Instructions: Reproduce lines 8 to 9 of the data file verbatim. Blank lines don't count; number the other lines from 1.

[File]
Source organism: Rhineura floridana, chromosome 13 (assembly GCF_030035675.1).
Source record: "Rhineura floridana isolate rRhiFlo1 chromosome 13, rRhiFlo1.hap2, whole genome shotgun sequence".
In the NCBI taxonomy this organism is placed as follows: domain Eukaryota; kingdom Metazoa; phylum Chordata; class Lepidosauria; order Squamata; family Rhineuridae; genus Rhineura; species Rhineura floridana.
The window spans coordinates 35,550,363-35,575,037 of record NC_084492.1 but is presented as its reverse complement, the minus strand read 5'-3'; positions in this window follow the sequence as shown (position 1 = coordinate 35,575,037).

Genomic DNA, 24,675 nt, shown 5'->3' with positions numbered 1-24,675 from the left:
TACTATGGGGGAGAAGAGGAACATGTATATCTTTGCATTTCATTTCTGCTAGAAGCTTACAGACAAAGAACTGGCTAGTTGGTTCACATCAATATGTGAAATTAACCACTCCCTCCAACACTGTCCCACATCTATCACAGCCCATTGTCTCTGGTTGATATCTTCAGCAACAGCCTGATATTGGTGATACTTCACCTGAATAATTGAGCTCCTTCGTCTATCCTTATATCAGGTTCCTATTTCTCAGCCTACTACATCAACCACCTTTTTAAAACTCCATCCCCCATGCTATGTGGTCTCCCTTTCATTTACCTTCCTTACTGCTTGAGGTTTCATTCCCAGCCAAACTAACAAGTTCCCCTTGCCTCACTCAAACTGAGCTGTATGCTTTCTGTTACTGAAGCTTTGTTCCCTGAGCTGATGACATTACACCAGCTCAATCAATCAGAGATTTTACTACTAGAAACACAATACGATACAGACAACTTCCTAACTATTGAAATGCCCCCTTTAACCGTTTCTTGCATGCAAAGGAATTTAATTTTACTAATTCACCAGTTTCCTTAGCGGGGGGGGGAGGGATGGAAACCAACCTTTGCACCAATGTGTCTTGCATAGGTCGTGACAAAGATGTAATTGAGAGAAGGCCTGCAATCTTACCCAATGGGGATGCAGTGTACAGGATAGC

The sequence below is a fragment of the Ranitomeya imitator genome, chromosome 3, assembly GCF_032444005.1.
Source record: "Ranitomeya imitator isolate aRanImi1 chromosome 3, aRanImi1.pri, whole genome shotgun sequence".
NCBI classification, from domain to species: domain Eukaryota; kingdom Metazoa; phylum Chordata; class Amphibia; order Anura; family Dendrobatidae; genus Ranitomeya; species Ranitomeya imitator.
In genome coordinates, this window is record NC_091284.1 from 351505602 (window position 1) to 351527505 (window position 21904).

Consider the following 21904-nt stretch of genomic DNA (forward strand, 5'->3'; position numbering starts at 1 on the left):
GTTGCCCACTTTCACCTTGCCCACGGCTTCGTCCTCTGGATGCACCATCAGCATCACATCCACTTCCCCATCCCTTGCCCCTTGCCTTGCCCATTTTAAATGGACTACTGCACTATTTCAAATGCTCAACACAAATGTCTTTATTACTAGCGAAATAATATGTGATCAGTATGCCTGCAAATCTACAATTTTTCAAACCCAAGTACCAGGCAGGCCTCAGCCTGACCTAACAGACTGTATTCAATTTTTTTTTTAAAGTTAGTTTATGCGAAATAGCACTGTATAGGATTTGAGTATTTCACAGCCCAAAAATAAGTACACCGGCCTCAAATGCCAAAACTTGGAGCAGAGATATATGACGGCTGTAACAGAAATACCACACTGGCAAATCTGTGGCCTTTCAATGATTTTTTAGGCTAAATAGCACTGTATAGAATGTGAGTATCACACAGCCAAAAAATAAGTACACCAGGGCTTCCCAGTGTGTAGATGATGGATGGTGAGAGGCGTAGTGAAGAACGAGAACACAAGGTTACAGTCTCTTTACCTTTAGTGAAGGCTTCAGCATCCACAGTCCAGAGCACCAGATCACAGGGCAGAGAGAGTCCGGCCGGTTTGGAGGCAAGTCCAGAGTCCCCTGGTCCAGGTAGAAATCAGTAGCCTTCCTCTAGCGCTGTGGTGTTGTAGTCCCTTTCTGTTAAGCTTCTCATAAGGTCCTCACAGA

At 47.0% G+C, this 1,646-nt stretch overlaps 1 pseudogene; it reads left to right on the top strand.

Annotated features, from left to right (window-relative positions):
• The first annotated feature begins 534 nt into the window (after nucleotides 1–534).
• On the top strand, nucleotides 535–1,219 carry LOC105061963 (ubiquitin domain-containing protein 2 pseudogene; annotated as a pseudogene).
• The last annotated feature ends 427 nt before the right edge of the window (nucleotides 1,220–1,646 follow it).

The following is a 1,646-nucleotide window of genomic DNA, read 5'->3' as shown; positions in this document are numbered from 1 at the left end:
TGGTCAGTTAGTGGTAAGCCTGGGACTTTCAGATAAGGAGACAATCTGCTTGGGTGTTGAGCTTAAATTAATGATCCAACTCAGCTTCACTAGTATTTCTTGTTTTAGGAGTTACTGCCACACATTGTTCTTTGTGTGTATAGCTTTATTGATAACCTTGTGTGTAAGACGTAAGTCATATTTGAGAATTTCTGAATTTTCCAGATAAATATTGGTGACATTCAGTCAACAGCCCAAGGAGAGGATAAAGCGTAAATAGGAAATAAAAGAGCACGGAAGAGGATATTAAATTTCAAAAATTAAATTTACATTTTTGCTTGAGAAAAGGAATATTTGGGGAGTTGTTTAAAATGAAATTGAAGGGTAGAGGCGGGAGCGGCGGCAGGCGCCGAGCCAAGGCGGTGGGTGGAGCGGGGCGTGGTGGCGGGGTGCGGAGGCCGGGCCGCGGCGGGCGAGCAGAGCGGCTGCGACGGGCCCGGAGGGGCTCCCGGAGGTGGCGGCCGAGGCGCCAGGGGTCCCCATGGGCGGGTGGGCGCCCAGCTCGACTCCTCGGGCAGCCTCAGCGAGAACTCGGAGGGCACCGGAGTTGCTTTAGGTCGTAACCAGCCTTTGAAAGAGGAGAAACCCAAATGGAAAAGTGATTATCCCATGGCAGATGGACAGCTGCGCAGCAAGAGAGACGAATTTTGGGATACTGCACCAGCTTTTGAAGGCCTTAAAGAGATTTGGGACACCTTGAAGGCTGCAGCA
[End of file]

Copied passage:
Source record: "Ranitomeya imitator isolate aRanImi1 chromosome 3, aRanImi1.pri, whole genome shotgun sequence".
NCBI classification, from domain to species: domain Eukaryota; kingdom Metazoa; phylum Chordata; class Amphibia; order Anura; family Dendrobatidae; genus Ranitomeya; species Ranitomeya imitator.